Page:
18th and 19th Century Literature: Rape of the Lock and Lady of Shalott

Topics: Poetry, Victorian era, Alexander Pope Pages: 8 (2527 words) Published: November 2, 2014
Thesis: The eighteenth and nineteenth centuries were times of major change for the British Empire. A monarchy restored, a city destroyed, colonies lost, technology gained, civil unrest, parliamentary reform, trains, a queen, and a lot of social change. The frequent shifts in social, political, and economical status were welcomed by some, but made most fearful. This essay will examine these changes in the eighteenth and nineteenth centuries, respectively, and then look at how these shifts affected the literature of the time, using the examples of Alexander Pope and Alfred, Lord Tennyson. On Literature in the Eighteenth and Nineteenth Centuries

The eighteenth and nineteenth centuries were times of major change for the British Empire. A monarchy restored, a city destroyed, colonies lost, technology gained, civil unrest, parliamentary reform, trains, a queen, and a lot of social change. The frequent shifts in social, political, and economical status were welcomed by some, but made most fearful. This essay will examine these changes in the eighteenth and nineteenth centuries, respectively, and then look at how these shifts affected the literature of the time, using the examples of Alexander Pope and Alfred, Lord Tennyson.

1 Eighteenth Century

Eighteenth century British literature is usually thought of as beginning in 1660, when the monarchy was restored to the throne. But in order to understand why this was such a change, it is necessary to go all the way back to the rule of Charles I in 1642. He struggled for power against Parliament for years, finally leading him to dissolve it only one month after it had been in session. Some saw this as tyranny, others as the divine right of the King, and the country was torn between supporters of the monarchy and those who believed in the rights of Parliament, and that is what led to the English Civil War. Eventually Charles I lost and was supposed to agree to a constitutional monarchy, but he fought again, lost, and was executed for treason. So began the rule of Oliver Cromwell, Lord Protector of the Commonwealth, from 1653 to 1658. His rule was characterized by relative religious freedom (for Christians), and strict military policies. After his death Richard Cromwell, his son, attempted to rule in his stead, but failed and lost his power (Morril).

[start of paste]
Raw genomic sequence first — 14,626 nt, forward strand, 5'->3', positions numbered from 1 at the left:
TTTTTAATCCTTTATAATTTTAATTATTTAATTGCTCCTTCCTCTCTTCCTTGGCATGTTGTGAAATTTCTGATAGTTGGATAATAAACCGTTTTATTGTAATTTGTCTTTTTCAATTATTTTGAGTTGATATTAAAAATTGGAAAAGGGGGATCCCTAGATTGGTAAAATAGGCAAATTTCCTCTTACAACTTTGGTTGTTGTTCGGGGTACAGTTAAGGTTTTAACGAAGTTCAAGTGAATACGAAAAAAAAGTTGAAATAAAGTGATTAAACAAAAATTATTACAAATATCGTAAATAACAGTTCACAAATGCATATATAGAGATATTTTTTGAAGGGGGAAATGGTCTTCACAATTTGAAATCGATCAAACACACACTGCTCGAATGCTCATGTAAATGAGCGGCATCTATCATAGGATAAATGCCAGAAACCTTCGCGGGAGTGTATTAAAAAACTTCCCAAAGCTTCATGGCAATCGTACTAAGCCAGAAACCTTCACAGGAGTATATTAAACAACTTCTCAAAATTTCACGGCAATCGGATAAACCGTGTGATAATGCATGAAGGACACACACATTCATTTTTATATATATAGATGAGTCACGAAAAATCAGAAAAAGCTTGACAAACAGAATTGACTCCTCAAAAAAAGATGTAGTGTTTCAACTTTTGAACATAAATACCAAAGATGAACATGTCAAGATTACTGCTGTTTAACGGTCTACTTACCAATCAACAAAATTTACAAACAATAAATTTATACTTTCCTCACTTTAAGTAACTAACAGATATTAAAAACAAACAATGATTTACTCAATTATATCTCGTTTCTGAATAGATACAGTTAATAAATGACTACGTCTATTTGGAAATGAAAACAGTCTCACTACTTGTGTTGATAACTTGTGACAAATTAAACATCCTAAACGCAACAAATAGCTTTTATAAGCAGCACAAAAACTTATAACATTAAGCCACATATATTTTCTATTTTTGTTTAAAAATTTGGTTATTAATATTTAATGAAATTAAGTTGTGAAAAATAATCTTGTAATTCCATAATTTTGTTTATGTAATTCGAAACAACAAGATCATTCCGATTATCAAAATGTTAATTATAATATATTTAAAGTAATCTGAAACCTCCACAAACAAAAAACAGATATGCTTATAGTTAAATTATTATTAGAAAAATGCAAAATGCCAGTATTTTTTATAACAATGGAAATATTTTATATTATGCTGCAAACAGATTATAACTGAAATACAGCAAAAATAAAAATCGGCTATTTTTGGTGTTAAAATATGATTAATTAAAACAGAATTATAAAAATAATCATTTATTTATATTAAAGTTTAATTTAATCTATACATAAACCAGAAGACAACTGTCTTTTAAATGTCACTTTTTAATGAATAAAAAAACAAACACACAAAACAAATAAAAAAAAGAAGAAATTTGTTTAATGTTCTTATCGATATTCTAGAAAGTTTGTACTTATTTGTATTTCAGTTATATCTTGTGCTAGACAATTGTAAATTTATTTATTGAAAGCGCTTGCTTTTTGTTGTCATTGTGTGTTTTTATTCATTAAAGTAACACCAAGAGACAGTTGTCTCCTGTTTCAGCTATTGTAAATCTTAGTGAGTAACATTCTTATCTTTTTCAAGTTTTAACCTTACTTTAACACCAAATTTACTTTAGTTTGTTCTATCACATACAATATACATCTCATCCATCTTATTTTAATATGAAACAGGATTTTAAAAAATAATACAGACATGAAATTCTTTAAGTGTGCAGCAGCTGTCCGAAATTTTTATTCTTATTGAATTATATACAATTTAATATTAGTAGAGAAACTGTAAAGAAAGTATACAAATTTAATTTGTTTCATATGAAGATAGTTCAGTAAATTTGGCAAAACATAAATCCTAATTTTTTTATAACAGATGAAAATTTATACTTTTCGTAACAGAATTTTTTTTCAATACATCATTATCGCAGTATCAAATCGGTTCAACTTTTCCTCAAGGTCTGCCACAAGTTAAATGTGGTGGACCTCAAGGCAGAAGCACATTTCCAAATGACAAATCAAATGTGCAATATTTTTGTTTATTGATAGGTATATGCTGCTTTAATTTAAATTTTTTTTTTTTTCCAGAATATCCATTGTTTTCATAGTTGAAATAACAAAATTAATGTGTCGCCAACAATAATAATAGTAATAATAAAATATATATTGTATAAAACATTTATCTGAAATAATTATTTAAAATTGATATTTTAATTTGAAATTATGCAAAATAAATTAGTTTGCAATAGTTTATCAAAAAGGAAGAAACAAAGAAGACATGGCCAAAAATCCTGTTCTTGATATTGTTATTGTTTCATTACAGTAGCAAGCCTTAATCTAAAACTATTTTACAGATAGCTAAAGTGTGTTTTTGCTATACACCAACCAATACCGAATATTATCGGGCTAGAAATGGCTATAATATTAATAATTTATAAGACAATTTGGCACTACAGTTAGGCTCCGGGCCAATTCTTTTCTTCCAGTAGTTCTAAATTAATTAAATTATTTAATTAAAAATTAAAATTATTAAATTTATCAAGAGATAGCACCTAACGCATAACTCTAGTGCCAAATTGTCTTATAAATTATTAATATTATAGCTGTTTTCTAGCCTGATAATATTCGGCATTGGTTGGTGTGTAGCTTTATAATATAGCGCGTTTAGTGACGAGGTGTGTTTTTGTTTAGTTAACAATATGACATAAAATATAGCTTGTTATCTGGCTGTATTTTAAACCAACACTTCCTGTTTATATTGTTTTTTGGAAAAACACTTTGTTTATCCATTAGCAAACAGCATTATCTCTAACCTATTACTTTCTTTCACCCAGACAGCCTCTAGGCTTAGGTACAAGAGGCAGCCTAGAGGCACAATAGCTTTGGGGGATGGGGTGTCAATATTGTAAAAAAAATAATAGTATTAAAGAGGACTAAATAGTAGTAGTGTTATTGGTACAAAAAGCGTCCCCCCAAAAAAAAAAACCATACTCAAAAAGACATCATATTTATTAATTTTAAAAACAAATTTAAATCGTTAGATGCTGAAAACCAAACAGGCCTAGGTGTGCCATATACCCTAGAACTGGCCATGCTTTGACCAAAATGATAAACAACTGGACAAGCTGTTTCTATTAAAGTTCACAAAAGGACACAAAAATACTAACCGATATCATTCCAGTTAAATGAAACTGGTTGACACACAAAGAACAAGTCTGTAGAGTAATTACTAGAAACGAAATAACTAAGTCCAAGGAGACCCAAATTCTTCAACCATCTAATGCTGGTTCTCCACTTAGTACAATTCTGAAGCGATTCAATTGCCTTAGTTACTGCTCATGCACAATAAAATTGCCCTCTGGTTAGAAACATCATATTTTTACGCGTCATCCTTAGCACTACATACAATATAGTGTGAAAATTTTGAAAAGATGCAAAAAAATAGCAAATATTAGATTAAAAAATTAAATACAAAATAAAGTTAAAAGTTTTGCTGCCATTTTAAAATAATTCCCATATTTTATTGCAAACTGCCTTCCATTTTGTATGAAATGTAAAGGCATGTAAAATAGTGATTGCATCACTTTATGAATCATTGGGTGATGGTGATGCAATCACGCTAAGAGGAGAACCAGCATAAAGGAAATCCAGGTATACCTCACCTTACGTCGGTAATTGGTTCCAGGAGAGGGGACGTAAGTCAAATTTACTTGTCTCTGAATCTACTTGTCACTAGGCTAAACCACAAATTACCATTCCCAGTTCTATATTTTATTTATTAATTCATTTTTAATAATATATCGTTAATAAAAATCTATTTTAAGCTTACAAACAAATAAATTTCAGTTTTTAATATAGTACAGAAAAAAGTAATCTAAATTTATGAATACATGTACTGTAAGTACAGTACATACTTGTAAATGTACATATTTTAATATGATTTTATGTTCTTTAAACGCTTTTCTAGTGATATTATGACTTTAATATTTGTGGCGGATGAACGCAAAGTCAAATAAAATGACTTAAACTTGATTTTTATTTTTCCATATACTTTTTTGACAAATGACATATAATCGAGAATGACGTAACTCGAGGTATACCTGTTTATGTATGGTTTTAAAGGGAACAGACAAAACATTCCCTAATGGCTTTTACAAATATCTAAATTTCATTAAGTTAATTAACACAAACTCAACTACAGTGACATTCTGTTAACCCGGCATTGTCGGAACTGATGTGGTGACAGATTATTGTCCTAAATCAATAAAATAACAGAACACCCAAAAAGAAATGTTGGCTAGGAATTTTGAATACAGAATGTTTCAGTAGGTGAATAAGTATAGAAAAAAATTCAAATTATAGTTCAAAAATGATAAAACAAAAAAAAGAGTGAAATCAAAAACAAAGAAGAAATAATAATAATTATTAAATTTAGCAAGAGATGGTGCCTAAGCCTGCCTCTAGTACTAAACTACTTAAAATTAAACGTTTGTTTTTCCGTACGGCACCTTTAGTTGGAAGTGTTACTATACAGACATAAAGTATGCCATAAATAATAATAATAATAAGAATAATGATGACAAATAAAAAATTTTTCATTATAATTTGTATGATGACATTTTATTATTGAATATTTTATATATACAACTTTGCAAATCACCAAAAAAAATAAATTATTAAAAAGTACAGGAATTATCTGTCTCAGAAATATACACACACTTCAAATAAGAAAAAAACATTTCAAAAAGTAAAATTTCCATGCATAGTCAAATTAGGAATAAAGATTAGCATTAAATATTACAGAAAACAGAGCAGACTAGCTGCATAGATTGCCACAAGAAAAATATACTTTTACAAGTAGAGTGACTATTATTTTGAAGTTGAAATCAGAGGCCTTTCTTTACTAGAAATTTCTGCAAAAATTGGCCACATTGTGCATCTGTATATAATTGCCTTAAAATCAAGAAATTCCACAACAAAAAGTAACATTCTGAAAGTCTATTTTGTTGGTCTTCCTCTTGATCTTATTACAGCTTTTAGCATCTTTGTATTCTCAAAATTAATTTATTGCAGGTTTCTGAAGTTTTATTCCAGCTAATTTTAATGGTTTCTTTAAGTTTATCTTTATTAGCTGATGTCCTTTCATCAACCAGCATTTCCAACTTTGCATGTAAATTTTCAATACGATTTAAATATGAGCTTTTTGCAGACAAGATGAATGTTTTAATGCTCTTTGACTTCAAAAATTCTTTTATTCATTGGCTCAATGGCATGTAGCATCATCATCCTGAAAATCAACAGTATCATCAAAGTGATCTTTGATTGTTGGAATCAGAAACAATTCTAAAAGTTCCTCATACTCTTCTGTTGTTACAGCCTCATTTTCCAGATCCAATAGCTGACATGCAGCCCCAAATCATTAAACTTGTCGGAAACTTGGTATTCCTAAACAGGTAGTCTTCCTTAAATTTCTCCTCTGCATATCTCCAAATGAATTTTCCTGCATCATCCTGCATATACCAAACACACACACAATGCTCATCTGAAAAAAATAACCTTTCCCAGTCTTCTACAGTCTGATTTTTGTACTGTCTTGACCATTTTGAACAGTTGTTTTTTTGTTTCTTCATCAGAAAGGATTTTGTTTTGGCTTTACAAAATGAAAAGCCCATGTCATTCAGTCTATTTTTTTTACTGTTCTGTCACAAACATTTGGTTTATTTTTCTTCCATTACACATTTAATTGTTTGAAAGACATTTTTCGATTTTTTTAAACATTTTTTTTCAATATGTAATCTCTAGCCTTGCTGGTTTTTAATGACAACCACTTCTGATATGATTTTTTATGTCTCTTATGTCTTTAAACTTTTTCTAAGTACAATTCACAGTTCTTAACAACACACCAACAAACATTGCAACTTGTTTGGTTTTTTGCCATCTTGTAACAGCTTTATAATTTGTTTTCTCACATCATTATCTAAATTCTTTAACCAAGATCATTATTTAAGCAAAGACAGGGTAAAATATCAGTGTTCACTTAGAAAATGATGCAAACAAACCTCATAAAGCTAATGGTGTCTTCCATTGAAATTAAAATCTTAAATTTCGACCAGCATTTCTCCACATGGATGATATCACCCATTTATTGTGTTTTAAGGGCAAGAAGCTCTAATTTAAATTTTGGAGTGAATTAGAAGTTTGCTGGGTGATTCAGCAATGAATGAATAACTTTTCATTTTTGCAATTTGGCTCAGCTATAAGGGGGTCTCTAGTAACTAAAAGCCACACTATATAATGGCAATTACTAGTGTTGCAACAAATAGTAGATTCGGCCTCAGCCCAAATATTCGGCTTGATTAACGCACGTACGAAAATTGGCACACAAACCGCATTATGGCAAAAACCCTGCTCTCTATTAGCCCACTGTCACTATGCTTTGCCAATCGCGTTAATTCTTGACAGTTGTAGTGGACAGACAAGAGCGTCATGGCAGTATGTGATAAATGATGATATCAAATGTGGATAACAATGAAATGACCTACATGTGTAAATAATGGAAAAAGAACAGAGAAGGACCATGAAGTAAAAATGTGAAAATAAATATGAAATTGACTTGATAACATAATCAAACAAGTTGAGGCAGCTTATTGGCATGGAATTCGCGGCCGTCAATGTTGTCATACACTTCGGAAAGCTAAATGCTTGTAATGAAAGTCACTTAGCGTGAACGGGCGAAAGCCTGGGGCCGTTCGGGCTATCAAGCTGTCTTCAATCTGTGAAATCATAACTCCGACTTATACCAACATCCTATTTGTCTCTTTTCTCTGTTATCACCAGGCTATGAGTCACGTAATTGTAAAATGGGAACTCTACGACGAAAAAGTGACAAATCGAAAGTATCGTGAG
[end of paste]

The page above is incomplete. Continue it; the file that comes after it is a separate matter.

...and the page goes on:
Then, in 1660, Charles II was restored to the throne. His problems with Parliament mainly came from differing opinions on Catholicism. In becoming king Charles II also became the head of the Church of England, and while he wanted to pardon as many people for their religious dissent as possible, Parliament wanted people punished. In the end all civil and military officials had to swear an oath to the Anglican church, which made it so that Roman Catholics could not “attend a university, own land, or vote” (Greenblatt, 2179) because they would not join the Anglican church. When the king challenged them on the “dissenters” issue he won only by dissolving Parliament. This effectively split the country into two political parties: the Tories (loyal to the king) and the Whigs (loyal to the king’s enemies). This is a very condensed summary of a few events that had a large impact on eighteenth century British society and literature (2179-80).

1.1 Eighteenth Century Literature 1660-1744

After all the complexities of the Restoration there was a desire for simplicity. Writers created literature that was written so that even people who weren’t formally educated could understand. Literature at this time period was designed to examine social behavior, but to critique it with good manners. In 1700, this literary movement morphed into a return to the classics, neoclassicism. If one wanted to be a writer, one studied the greats of classical literature, and tried to format his (or rarely her) writings to match. Poets would plan their works out in traditional forms, complete with meter and rhyme. But at the same time there...
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